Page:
Political group wants men to be given abortion rights.

When it comes to abortion, it might be argued that men have far too great an influence over what women do with their bodies.

To start with, abortion is technically illegal in many parts of Australia – a law established by generations of predominantly male politicians. Public discussion in Australia and elsewhere has also been unduly dominated by men, where abortion has become a political plaything to debate, along with the economy, infrastructure, and similarly deeply personal issues.

Abortion is a crucial political issue in the US at the moment, with presidential candidate Donald Trump arguing that women who have abortions should be punished.

You see, historically men really haven’t had enough of a say over women’s lives, so they feel they really need to weigh in on whether women deserve the right to terminate a pregnancy – a decision, by the way, that a man will never have to face.

And just recently, a political group in Sweden proposed that fathers should have the right to ‘legally abort’ their unborn baby up until the 18th week of pregnancy.


Marcus Nilson, the chairman of the youth wing of Sweden’s Liberal party told the , “Men should have an equal right to opt out of parenting and choose whether or not to become a parent.”

“There are endless examples of men who can’t even say whether they want to be involved in parenthood or how involved they want to be,” he continued. “It is important that men remain honest with themselves and their intentions.”

The policy would allow men who don’t want to be fathers to abandon all parental rights and responsibilities, legally relinquishing their paternity, as long as it’s feasible for the woman to have an abortion.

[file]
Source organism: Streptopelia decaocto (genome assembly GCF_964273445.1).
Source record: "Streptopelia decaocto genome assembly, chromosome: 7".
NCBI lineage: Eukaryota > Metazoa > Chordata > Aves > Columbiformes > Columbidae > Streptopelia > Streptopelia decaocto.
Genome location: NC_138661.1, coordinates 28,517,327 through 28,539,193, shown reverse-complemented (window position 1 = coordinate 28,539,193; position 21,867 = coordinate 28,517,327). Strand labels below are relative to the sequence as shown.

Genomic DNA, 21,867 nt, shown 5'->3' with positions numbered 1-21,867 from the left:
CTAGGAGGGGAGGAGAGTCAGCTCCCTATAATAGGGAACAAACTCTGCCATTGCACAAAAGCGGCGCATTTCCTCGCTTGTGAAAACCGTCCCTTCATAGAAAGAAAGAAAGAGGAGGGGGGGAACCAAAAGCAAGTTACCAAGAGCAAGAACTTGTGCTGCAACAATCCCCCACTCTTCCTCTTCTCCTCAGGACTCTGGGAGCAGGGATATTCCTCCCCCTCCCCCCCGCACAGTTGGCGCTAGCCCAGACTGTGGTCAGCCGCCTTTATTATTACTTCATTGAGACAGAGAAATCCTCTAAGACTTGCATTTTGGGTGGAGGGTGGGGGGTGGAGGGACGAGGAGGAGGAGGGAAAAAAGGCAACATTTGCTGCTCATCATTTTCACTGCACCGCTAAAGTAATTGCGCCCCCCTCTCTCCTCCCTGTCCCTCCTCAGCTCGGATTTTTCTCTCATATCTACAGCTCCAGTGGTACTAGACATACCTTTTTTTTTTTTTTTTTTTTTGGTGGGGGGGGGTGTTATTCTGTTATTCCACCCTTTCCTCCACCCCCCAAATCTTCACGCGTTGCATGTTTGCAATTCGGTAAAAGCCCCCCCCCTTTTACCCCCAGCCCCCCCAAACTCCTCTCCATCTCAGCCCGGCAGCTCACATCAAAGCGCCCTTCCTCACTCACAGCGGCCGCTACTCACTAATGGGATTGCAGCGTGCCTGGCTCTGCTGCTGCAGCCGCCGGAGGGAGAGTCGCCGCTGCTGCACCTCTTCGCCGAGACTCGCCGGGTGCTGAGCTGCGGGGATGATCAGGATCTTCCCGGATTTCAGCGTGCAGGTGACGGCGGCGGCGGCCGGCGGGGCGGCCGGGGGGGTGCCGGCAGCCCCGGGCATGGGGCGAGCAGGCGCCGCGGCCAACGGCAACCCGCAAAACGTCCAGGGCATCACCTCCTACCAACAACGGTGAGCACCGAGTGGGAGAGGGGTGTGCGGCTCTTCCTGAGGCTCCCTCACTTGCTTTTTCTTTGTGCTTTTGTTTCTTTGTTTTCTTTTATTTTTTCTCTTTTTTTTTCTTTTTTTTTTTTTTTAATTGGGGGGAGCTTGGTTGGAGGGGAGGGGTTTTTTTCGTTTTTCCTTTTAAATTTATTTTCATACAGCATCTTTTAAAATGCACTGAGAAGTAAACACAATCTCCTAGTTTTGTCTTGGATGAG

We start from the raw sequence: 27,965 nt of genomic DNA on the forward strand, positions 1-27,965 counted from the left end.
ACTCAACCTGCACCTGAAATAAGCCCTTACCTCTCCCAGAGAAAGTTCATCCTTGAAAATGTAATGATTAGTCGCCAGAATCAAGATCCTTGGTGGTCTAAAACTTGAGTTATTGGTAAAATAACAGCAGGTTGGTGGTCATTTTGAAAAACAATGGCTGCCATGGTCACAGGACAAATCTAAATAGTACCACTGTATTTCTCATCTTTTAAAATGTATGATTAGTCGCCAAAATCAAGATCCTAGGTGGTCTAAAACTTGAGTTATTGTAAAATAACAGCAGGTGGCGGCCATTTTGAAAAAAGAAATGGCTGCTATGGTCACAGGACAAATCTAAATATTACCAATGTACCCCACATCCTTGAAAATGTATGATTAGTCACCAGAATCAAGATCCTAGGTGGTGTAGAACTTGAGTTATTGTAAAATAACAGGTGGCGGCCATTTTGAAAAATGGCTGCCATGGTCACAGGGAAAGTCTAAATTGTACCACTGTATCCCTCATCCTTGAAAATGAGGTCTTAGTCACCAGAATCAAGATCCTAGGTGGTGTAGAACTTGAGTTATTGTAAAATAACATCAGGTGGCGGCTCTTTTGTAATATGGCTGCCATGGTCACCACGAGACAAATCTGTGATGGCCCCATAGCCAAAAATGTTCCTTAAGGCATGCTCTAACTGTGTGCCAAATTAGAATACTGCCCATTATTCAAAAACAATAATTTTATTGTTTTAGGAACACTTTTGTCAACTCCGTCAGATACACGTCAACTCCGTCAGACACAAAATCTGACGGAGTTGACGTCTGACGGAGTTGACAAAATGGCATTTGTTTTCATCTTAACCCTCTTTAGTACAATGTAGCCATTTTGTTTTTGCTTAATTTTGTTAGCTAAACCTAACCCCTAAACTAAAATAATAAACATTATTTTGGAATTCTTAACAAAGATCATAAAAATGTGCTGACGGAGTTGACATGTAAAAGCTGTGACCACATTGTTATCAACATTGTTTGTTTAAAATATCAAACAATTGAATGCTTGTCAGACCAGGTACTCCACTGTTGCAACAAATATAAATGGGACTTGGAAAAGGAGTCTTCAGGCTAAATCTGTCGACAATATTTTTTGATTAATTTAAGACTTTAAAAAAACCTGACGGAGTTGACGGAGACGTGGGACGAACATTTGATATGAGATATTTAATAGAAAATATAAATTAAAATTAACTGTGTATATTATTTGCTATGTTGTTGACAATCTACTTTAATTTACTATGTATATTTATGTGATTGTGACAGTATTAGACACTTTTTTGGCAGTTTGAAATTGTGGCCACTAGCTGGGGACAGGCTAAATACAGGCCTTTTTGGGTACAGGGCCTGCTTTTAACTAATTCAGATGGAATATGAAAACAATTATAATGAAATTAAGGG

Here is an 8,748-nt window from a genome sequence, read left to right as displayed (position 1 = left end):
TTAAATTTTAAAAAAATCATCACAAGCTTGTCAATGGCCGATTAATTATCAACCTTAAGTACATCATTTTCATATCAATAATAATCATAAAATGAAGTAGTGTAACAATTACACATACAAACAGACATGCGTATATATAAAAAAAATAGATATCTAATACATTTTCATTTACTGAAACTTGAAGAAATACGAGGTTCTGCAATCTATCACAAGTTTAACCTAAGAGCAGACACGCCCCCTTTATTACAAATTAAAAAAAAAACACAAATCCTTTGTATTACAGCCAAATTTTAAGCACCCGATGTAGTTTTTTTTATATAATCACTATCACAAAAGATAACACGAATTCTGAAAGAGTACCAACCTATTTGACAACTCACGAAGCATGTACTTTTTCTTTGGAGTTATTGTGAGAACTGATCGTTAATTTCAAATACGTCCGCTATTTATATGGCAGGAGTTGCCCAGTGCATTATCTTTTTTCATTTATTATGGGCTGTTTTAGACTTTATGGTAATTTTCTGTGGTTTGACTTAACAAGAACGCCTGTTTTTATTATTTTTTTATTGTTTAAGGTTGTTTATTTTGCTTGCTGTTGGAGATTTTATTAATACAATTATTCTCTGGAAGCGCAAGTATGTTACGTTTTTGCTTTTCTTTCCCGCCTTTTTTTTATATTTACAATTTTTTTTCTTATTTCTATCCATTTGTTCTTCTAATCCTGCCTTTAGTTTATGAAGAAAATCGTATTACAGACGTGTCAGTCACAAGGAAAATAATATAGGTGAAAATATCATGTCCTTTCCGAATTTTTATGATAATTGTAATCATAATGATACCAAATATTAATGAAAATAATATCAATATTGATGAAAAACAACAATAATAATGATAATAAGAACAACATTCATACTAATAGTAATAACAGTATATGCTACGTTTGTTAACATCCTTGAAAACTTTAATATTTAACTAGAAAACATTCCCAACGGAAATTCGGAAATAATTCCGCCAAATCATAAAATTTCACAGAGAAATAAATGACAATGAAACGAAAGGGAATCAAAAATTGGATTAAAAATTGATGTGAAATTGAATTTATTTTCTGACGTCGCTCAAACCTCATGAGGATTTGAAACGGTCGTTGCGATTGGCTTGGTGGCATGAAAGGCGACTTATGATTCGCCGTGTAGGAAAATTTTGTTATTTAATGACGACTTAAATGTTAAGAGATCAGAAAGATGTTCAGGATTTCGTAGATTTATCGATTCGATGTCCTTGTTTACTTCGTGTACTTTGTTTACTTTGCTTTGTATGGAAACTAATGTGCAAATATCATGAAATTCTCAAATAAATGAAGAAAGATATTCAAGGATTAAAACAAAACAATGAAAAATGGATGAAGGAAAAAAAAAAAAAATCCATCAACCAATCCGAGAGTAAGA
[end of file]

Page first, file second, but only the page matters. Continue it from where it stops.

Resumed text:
Should the woman decide to keep the baby, the father would effectively renounce his rights to see his child, and all financial responsibilities towards them.

Luckily, at this stage the policy has been rejected by the wider Liberal party. (I wonder why?) But perhaps the most perplexing part of the whole proposal is the fact that the party insisted ‘male abortion’ was a feminist policy. 



They argued that ‘male abortion’ would provide equality for men and women. Having a man decide to ‘legally abort’ gives a woman the opportunity to know whether the father of her child wants to be involved or not.

Oh my gosh, stop it! We’re blushing! How lovely of you to consider a woman wanting to know whether her unborn child will be supported by it’s father. What a world…

It seems almost condescending to begin to dissect what’s wrong with the concept of ‘male abortion’. To start with, it’s just…not a real abortion. Men don’t have uteruses, they can’t get pregnant, and they can’t have babies. So men can’t have abortions, legal or otherwise.


It’s also significantly easier to ‘sign away’ your rights and responsibilities towards a child, than it is to abort it. Oh, and YOU DON’T GET TO JUST SIGN AWAY YOUR CHILD if it’s going to be born. You don’t get to do that. Especially considering the very real and unfair pressure a man’s choice to ‘abort’ would place on a woman’s already difficult decision.

And once a baby is born, and its mother has chosen to keep it, it doesn’t matter whether you wanted it. Every baby is entitled to financial and social support from its parents. You don’t get to ‘opt out’ of that.

Sweden’s political conversation has essentially highlighted the absurdity that comes with men leading the discussion around abortion. They arrive at bizarre conclusions, and entirely discount the deeply emotional and personal experience of a woman who is faced with the decision of terminating her pregnancy. Perhaps it should be women, not men, leading policy change around issues that affect women’s bodies.

And perhaps we should leave abortion off the table as a political plaything.


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